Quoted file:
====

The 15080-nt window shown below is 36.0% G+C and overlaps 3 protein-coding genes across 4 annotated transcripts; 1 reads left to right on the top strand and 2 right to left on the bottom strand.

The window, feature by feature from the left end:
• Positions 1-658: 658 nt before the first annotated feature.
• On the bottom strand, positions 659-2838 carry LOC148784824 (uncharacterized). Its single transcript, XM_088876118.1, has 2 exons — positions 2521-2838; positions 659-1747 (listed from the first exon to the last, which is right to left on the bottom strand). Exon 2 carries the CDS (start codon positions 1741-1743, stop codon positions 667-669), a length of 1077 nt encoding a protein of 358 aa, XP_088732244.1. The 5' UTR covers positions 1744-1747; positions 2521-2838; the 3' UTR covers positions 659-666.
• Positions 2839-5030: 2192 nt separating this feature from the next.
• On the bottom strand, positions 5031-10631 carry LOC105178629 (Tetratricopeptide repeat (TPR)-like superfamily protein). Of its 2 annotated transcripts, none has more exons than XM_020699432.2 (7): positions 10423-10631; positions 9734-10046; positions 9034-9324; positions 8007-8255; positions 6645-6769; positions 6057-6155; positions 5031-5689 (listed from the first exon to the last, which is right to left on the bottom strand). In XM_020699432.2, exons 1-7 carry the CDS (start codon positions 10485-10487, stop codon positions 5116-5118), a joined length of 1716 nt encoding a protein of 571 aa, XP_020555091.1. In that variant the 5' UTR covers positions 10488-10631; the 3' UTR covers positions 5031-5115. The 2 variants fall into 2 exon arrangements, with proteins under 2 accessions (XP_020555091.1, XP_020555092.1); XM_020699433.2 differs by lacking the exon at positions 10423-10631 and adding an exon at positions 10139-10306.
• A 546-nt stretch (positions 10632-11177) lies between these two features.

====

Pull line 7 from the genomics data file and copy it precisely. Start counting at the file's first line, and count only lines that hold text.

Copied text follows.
• A 546-nt stretch (positions 10632-11177) lies between these two features.